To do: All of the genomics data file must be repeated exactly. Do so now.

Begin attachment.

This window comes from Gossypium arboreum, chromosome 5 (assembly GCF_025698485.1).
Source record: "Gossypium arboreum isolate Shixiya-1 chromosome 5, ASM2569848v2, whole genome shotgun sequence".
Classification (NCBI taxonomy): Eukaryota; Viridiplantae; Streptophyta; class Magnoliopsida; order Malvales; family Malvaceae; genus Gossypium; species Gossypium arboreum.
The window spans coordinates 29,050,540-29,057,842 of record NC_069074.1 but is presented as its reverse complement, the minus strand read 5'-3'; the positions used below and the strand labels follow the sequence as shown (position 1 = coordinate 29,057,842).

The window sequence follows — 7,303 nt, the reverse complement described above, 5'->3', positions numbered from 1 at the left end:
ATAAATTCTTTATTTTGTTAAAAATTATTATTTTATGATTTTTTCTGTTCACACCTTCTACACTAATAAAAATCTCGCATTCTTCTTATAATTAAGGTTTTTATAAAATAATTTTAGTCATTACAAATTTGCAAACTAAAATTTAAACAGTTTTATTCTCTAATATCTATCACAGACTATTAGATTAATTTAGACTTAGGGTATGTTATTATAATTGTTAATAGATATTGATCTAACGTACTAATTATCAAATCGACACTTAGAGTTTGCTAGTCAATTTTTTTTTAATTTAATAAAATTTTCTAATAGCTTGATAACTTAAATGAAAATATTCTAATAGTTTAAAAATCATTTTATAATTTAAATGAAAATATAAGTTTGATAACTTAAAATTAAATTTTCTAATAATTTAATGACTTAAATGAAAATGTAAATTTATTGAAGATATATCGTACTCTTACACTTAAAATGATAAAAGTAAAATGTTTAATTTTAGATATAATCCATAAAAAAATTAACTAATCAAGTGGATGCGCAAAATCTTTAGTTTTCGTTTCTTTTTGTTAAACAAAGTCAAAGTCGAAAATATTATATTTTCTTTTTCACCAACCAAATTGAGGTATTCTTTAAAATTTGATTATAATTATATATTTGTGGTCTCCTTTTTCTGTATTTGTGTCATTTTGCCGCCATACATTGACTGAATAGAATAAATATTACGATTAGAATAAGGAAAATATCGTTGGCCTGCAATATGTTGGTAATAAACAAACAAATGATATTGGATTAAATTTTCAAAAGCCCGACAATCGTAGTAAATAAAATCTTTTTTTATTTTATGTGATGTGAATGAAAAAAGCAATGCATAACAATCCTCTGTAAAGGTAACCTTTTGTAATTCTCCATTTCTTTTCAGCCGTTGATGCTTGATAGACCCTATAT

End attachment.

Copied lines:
This window comes from Gossypium arboreum, chromosome 5 (assembly GCF_025698485.1).
Source record: "Gossypium arboreum isolate Shixiya-1 chromosome 5, ASM2569848v2, whole genome shotgun sequence".
Classification (NCBI taxonomy): Eukaryota; Viridiplantae; Streptophyta; class Magnoliopsida; order Malvales; family Malvaceae; genus Gossypium; species Gossypium arboreum.
The window spans coordinates 29,050,540-29,057,842 of record NC_069074.1 but is presented as its reverse complement, the minus strand read 5'-3'; the positions used below and the strand labels follow the sequence as shown (position 1 = coordinate 29,057,842).

The window sequence follows — 7,303 nt, the reverse complement described above, 5'->3', positions numbered from 1 at the left end:
ATAAATTCTTTATTTTGTTAAAAATTATTATTTTATGATTTTTTCTGTTCACACCTTCTACACTAATAAAAATCTCGCATTCTTCTTATAATTAAGGTTTTTATAAAATAATTTTAGTCATTACAAATTTGCAAACTAAAATTTAAACAGTTTTATTCTCTAATATCTATCACAGACTATTAGATTAATTTAGACTTAGGGTATGTTATTATAATTGTTAATAGATATTGATCTAACGTACTAATTATCAAATCGACACTTAGAGTTTGCTAGTCAATTTTTTTTTAATTTAATAAAATTTTCTAATAGCTTGATAACTTAAATGAAAATATTCTAATAGTTTAAAAATCATTTTATAATTTAAATGAAAATATAAGTTTGATAACTTAAAATTAAATTTTCTAATAATTTAATGACTTAAATGAAAATGTAAATTTATTGAAGATATATCGTACTCTTACACTTAAAATGATAAAAGTAAAATGTTTAATTTTAGATATAATCCATAAAAAAATTAACTAATCAAGTGGATGCGCAAAATCTTTAGTTTTCGTTTCTTTTTGTTAAACAAAGTCAAAGTCGAAAATATTATATTTTCTTTTTCACCAACCAAATTGAGGTATTCTTTAAAATTTGATTATAATTATATATTTGTGGTCTCCTTTTTCTGTATTTGTGTCATTTTGCCGCCATACATTGACTGAATAGAATAAATATTACGATTAGAATAAGGAAAATATCGTTGGCCTGCAATATGTTGGTAATAAACAAACAAATGATATTGGATTAAATTTTCAAAAGCCCGACAATCGTAGTAAATAAAATCTTTTTTTATTTTATGTGATGTGAATGAAAAAAGCAATGCATAACAATCCTCTGTAAAGGTAACCTTTTGTAATTCTCCATTTCTTTTCAGCCGTTGATGCTTGATAGACCCTATAT